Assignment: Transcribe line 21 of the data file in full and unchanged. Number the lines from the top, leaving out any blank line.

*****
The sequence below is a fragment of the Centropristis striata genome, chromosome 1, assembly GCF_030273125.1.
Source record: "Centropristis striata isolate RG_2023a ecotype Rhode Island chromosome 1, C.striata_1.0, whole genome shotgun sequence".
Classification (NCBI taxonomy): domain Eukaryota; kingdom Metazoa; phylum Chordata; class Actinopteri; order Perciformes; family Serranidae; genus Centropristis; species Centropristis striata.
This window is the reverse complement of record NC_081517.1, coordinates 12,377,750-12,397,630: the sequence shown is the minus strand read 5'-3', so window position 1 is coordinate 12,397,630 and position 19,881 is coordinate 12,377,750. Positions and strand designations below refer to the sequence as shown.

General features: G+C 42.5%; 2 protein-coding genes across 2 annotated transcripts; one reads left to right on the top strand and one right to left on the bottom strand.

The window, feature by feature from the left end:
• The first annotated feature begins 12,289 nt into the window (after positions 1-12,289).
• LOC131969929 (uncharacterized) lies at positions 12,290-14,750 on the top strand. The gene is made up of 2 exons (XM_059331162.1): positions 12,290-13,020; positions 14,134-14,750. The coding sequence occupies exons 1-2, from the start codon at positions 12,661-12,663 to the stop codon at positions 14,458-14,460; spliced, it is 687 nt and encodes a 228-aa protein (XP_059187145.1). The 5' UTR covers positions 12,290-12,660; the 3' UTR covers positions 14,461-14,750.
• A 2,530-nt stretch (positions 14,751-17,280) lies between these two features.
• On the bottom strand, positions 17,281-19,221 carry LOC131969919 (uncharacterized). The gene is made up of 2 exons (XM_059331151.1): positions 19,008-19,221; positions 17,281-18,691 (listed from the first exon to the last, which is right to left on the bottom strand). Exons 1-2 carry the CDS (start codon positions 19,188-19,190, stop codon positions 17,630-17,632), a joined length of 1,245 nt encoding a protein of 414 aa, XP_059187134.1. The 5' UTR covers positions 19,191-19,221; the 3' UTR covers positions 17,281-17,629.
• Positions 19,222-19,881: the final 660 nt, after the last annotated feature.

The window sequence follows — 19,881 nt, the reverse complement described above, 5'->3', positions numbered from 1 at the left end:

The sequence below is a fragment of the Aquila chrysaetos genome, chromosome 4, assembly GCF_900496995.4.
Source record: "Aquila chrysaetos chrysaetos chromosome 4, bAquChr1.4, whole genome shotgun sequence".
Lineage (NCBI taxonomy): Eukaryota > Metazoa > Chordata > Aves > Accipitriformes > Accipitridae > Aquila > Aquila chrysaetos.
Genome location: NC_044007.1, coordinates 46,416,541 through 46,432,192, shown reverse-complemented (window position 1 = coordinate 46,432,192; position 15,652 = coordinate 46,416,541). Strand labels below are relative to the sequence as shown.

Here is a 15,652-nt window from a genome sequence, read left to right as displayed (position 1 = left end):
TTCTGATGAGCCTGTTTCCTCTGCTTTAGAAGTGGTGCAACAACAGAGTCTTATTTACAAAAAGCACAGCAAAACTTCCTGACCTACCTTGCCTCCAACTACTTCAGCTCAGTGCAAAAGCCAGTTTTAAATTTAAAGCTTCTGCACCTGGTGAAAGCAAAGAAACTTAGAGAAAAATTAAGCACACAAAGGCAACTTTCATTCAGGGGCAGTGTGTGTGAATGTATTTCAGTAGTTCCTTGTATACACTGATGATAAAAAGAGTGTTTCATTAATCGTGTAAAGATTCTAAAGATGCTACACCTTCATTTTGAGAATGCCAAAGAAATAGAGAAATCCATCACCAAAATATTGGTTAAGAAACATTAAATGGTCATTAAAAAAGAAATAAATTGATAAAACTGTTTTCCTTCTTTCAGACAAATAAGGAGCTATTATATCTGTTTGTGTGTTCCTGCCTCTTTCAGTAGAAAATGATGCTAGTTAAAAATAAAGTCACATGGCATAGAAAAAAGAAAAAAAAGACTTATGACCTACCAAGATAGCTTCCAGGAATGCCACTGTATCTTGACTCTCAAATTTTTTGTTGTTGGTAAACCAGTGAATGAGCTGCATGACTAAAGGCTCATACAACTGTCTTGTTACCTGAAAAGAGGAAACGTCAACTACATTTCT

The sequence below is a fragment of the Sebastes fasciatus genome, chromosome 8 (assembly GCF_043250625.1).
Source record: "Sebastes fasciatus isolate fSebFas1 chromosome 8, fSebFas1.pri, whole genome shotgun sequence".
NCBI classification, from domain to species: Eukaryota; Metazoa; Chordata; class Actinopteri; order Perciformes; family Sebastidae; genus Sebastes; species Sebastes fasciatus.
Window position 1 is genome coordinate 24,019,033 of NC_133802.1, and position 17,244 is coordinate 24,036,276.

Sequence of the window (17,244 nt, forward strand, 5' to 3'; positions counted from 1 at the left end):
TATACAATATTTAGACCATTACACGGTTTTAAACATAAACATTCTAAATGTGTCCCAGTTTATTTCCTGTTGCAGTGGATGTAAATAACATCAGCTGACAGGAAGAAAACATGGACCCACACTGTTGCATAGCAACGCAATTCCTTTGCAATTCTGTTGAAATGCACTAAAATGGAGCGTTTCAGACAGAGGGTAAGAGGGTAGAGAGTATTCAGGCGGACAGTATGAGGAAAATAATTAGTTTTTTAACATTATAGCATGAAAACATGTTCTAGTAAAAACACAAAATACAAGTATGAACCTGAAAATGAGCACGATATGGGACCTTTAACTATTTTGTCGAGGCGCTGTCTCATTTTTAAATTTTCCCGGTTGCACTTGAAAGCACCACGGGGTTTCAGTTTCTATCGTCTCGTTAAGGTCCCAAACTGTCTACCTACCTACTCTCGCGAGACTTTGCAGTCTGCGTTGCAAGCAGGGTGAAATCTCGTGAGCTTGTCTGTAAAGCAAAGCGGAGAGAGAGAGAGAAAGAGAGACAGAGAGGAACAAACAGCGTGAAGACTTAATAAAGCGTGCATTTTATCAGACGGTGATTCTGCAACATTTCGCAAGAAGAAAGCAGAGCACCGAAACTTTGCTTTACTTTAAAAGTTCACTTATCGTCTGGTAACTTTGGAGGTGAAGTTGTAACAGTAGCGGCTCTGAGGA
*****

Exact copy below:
NCBI classification, from domain to species: Eukaryota; Metazoa; Chordata; class Actinopteri; order Perciformes; family Sebastidae; genus Sebastes; species Sebastes fasciatus.